Conflict of Interest Statement
The authors declare that the research was conducted in the absence of any commercial or financial relationships that could be construed as a potential conflict of interest.
We thank Dr. Rui Luo and Ms. Huilin Li of Huazhong Agricultural University for their help. We thank Dr. Peirong Jiao for providing Flag-tagged duTLR3 plasmids. Special thanks also go to Ms. Xiao Xiao for critically reading the manuscript.
This work was supported by funding from National Key Research and Development Program (2016YFD0500205 & 2016YFC1200201), National Natural Science Foundation of China (NO.31572545 & 31772752 & 31761133005), the Outstanding Youth Science Foundation of Hubei Province (2016CFA056), and the Major Scientific and Technological Innovation Projects of Hubei Province (2015ABA039).
The Supplementary Material for this article can be found online at http://www.frontiersin.org/articles/10.3389/fimmu.2018.00409/full#supplementary-material.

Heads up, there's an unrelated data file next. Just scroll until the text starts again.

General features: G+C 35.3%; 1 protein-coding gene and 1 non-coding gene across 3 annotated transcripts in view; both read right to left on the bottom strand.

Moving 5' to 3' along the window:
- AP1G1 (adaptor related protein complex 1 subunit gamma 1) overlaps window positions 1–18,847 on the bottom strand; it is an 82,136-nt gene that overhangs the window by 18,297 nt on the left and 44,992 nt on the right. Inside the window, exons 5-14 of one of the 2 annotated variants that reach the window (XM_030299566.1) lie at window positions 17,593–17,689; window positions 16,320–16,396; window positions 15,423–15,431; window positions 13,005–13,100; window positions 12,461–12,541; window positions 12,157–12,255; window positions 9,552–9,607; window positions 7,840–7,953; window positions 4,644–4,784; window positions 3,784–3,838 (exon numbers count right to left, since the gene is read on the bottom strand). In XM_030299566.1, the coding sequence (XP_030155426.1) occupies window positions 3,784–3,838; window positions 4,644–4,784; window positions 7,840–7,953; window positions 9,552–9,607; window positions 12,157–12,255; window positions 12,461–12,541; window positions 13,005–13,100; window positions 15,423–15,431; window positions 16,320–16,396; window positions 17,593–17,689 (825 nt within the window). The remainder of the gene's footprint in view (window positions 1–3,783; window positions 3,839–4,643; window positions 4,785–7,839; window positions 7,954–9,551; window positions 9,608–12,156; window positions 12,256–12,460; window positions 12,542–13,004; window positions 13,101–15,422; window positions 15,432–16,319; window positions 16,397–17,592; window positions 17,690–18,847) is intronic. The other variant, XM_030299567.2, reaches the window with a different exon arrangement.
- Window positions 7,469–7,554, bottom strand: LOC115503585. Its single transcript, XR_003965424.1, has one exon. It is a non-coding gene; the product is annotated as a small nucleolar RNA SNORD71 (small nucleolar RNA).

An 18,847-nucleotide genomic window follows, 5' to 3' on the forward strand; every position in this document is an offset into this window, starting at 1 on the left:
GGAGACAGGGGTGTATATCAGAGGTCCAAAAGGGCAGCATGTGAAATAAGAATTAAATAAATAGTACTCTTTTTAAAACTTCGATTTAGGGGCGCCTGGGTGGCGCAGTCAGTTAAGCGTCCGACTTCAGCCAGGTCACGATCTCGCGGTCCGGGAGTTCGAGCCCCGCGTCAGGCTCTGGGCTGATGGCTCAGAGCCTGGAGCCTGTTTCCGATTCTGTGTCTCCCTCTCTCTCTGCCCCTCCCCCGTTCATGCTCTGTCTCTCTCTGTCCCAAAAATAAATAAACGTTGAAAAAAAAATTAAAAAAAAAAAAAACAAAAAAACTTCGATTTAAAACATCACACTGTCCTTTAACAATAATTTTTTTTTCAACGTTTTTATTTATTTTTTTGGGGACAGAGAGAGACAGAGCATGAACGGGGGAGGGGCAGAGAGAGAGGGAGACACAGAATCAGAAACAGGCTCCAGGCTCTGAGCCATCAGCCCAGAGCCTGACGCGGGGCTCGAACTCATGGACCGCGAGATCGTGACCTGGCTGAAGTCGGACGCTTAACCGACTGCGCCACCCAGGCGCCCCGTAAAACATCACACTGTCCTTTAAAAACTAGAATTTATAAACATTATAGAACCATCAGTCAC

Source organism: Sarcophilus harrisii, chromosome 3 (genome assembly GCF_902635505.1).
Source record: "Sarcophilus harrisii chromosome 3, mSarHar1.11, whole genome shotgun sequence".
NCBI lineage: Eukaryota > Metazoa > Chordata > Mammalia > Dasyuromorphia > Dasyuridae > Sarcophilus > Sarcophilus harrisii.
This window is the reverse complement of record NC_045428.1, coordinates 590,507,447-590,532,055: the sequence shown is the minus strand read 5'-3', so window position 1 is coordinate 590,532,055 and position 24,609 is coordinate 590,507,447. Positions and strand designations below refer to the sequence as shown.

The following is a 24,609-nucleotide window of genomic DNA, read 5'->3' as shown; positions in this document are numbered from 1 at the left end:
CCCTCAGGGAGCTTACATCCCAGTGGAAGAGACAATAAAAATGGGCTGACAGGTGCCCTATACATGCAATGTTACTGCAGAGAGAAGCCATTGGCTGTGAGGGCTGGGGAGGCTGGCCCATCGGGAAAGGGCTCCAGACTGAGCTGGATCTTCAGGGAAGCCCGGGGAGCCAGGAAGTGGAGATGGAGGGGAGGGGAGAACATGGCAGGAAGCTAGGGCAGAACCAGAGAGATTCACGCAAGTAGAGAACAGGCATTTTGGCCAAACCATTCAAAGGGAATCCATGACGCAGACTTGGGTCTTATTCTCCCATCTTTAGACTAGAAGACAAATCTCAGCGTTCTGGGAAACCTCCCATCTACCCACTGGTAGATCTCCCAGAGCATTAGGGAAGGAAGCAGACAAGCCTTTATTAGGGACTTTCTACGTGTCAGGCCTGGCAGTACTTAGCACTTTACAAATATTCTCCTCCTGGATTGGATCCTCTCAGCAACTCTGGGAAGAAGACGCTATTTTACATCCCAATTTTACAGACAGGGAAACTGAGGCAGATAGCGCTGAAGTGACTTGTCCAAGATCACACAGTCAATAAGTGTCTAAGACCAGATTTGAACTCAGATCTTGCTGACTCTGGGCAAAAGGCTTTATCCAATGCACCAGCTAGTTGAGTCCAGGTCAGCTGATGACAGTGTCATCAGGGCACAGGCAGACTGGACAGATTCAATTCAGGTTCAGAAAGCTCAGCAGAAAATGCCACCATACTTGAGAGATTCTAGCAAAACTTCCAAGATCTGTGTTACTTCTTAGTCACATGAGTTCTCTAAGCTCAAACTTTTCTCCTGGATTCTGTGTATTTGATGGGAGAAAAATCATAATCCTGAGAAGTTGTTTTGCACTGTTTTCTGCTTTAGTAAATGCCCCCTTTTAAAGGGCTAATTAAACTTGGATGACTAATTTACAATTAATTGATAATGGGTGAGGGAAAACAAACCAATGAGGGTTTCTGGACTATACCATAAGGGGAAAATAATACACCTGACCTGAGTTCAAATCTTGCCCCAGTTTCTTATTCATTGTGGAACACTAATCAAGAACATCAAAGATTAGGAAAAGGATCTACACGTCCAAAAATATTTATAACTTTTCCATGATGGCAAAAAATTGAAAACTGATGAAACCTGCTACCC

4. Parry DA. Coiled-coils in alpha-helix-containing proteins: analysis of the residue types within the heptad repeat and the use of these data in the prediction of coiled-coils in other proteins. Biosci Rep (1982) 2(12):1017–24. doi:10.1007/BF01122170
5. Force WR, Cheung TC, Ware CF. Dominant negative mutants of TRAF3 reveal an important role for the coiled coil domains in cell death signaling by the lymphotoxin-beta receptor. J Biol Chem (1997) 272(49):30835–40. doi:10.1074/jbc.272.49.30835
7. Arch RH, Gedrich RW, Thompson CB. Tumor necrosis factor receptor-associated factors (TRAFs) – a family of adapter proteins that regulates life and death. Genes Dev (1998) 12(18):2821–30. doi:10.1101/gad.12.18.2821
8. Vallabhapurapu S, Matsuzawa A, Zhang W, Tseng PH, Keats JJ, Wang H, et al. Nonredundant and complementary functions of TRAF2 and TRAF3 in a ubiquitination cascade that activates NIK-dependent alternative NF-kappaB signaling. Nat Immunol (2008) 9(12):1364–70. doi:10.1038/ni.1678
10. Oganesyan G, Saha SK, Guo B, He JQ, Shahangian A, Zarnegar B, et al. Critical role of TRAF3 in the toll-like receptor-dependent and -independent antiviral response. Nature (2006) 439(7073):208–11. doi:10.1038/nature04374